Both because of my job and because of the jobs of many friends and family members, I keep hearing about small business. Suzanne’s birthstone jewelry business is one successful example, and you can read more about its history on the Luna & Stella site. Suzanne’s brother is an entrepreneur, too, in the optics field. And where I work, a number of my colleagues collect data on small businesses and work to improve conditions for them.
At lunch, I heard about an English woman who used to work on GIS mapping for environmental groups in Rhode Island, where I am staying this weekend. Today the woman lives with her husband and children in northern England, where she is into a whole new field (one that benefits the environment, but differently from GIS mapping) — she weaves local wool into scarves, blankets, cushions, and throws.
From a UK site called Keep Trade Local, I learn, “Green business ideas that might benefit the Yorkshire Dales National Park are being offered a cash grant to get started. The Yorkshire Dales National Park Authority’s Sustainable Development Fund (SDF) – now in its seventh year of operation – aims to support new business ideas, community schemes and environmental projects that demonstrate ways of living and working in the Dales and that benefit the National Park and its communities.”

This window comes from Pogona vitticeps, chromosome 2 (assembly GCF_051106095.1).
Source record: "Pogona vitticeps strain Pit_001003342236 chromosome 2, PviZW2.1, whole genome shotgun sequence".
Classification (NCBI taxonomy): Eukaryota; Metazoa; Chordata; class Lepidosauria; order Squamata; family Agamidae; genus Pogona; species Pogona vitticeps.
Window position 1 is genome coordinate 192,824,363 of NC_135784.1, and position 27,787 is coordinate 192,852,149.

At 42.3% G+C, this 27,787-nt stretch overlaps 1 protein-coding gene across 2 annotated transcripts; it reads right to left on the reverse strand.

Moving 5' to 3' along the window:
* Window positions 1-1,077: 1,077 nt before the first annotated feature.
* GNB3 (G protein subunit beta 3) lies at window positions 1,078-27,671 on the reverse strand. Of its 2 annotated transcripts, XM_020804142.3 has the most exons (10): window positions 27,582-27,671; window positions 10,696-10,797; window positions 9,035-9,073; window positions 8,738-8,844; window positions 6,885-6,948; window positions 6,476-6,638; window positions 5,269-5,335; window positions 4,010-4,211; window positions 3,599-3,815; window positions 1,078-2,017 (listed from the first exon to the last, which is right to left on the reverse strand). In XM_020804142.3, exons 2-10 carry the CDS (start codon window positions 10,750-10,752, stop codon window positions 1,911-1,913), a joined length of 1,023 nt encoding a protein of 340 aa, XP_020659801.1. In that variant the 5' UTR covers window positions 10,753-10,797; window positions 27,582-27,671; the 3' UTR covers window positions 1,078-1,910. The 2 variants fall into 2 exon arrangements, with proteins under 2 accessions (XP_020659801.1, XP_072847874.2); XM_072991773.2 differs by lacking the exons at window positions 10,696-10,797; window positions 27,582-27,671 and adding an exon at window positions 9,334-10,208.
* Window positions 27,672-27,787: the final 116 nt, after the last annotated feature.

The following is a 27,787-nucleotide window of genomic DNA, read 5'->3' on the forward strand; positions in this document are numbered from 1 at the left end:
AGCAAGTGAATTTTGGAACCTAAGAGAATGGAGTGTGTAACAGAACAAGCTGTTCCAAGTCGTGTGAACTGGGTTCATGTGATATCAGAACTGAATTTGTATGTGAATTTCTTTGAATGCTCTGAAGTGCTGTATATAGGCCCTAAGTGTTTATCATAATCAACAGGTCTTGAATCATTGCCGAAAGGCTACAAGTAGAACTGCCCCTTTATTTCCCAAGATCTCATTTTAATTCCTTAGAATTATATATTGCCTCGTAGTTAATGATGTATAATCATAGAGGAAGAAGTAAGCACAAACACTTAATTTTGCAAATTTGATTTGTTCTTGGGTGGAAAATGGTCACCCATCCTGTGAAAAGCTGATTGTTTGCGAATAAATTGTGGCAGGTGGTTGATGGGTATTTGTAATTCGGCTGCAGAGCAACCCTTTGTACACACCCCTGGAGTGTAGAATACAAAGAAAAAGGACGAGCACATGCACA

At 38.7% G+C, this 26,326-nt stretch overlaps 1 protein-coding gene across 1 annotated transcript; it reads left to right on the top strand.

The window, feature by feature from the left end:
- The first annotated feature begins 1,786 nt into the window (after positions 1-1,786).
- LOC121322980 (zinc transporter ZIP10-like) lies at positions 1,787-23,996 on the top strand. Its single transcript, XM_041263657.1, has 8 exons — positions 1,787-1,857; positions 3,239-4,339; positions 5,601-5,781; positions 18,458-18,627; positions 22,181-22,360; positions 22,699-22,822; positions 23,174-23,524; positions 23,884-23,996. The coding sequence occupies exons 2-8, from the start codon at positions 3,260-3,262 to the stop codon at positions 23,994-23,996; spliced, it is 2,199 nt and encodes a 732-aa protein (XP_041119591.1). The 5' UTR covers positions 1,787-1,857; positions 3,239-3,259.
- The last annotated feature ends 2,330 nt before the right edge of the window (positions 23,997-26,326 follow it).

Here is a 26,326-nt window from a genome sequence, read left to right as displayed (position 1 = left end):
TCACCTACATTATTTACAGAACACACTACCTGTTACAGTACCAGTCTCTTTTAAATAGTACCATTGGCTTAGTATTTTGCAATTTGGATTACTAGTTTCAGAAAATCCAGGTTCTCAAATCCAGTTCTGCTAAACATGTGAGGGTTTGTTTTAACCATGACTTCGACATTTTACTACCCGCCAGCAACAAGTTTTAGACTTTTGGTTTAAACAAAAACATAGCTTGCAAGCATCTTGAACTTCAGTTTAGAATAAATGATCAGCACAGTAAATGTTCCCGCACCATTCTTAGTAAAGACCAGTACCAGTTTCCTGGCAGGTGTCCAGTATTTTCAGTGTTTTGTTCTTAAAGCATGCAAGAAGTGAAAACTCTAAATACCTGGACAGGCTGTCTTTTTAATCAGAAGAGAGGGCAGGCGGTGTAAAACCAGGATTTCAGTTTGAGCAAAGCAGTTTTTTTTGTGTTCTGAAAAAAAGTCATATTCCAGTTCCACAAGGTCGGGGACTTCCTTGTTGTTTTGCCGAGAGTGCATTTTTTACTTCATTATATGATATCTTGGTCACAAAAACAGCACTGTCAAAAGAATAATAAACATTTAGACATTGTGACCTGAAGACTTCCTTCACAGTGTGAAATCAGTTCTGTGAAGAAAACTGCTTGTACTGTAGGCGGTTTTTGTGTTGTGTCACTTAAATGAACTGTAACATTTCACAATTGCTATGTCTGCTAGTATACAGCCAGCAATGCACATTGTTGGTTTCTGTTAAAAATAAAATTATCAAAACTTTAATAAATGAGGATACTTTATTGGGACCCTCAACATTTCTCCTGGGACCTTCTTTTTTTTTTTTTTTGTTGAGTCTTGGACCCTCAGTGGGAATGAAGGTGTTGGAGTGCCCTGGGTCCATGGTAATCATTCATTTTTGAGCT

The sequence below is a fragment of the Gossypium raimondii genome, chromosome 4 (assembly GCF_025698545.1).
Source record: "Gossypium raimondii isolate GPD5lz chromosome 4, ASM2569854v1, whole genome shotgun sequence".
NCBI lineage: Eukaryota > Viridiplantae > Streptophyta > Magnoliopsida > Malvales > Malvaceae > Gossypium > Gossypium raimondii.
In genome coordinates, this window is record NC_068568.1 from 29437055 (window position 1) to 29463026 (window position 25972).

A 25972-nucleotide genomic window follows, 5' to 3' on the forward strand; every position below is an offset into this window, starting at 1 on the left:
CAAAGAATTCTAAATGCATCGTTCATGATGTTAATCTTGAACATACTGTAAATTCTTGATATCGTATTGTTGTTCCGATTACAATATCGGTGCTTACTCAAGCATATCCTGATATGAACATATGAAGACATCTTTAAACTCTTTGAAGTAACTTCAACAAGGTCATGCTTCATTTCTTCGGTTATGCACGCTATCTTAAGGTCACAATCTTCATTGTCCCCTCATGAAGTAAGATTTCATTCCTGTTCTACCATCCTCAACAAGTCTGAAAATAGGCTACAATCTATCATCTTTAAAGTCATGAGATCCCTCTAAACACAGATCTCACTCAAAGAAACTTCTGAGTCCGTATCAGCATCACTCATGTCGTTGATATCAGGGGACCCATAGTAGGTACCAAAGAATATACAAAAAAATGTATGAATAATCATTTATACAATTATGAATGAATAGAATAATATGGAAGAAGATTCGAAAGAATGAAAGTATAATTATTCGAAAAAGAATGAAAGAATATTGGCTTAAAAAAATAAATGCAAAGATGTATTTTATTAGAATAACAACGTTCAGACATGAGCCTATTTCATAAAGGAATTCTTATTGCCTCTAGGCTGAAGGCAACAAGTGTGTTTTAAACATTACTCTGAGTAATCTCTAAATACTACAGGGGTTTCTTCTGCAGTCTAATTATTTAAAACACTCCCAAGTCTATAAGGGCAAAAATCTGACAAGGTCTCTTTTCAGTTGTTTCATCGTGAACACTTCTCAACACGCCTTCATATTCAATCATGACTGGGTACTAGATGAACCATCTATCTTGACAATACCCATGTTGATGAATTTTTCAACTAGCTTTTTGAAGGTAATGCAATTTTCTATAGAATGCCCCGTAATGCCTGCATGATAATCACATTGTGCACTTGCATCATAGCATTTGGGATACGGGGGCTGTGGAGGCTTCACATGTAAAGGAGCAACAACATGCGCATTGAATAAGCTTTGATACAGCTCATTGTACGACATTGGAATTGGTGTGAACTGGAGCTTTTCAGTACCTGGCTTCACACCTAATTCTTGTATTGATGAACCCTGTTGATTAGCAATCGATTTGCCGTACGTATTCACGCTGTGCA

The site notes that support was ”given to local businesses producing locally-sourced produce, such as the Sedbergh-based Laura’s Looms. With two grants from SDF, Laura has been able to develop and expand her business creating high quality woven ‘Howgill Throws’ using Bluefaced Leicester sheep fleece obtained from farms in [nearby] Garsdale and Dentdale. She is now selling them both locally and on her website at www.laurasloom.co.uk.”
Laura writes, “I create exquisite handwoven silk and wool scarves and I design and produce The Howgill Range, an exclusive collection of luxurious wool throws and scarves woven from organically processed pure British wool. Beautiful woollen baby blankets and covetable wool cushions can also be found in my online shop, along with the occasional appearance of my one-off, highly textured handwoven throws. I love to weave!”
An aside: Laura’s husband teaches in the international business school where Suzanne met Erik.
Comments should be sent to firstname.lastname@example.org. And I wouldn’t mind having a photo of bluefaced sheep I could post. It sounds like something out of a fairytale.
Asakiyume answers the call with a photo she found at theshadowsheep.